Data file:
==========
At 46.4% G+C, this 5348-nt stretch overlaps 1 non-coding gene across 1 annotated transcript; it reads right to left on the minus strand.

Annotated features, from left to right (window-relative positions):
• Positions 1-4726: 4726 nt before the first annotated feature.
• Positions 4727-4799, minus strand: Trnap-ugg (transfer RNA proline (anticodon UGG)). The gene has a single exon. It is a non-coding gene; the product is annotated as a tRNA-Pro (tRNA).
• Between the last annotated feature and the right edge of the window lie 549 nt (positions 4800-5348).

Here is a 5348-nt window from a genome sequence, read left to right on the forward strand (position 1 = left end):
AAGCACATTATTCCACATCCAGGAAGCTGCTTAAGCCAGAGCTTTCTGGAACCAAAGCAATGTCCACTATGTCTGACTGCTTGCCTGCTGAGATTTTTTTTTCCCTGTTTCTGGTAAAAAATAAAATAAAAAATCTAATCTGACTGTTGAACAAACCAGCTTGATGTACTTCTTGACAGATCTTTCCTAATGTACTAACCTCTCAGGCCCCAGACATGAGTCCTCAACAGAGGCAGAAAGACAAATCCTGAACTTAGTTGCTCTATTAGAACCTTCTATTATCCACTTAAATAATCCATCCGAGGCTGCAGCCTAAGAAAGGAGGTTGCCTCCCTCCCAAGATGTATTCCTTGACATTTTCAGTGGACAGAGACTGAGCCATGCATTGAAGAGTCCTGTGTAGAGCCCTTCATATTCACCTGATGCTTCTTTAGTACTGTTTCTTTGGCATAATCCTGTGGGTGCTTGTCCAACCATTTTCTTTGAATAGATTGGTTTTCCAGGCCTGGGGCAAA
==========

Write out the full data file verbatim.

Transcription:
At 46.4% G+C, this 5348-nt stretch overlaps 1 non-coding gene across 1 annotated transcript; it reads right to left on the minus strand.

Annotated features, from left to right (window-relative positions):
• Positions 1-4726: 4726 nt before the first annotated feature.
• Positions 4727-4799, minus strand: Trnap-ugg (transfer RNA proline (anticodon UGG)). The gene has a single exon. It is a non-coding gene; the product is annotated as a tRNA-Pro (tRNA).
• Between the last annotated feature and the right edge of the window lie 549 nt (positions 4800-5348).

Here is a 5348-nt window from a genome sequence, read left to right on the forward strand (position 1 = left end):
AAGCACATTATTCCACATCCAGGAAGCTGCTTAAGCCAGAGCTTTCTGGAACCAAAGCAATGTCCACTATGTCTGACTGCTTGCCTGCTGAGATTTTTTTTTCCCTGTTTCTGGTAAAAAATAAAATAAAAAATCTAATCTGACTGTTGAACAAACCAGCTTGATGTACTTCTTGACAGATCTTTCCTAATGTACTAACCTCTCAGGCCCCAGACATGAGTCCTCAACAGAGGCAGAAAGACAAATCCTGAACTTAGTTGCTCTATTAGAACCTTCTATTATCCACTTAAATAATCCATCCGAGGCTGCAGCCTAAGAAAGGAGGTTGCCTCCCTCCCAAGATGTATTCCTTGACATTTTCAGTGGACAGAGACTGAGCCATGCATTGAAGAGTCCTGTGTAGAGCCCTTCATATTCACCTGATGCTTCTTTAGTACTGTTTCTTTGGCATAATCCTGTGGGTGCTTGTCCAACCATTTTCTTTGAATAGATTGGTTTTCCAGGCCTGGGGCAAA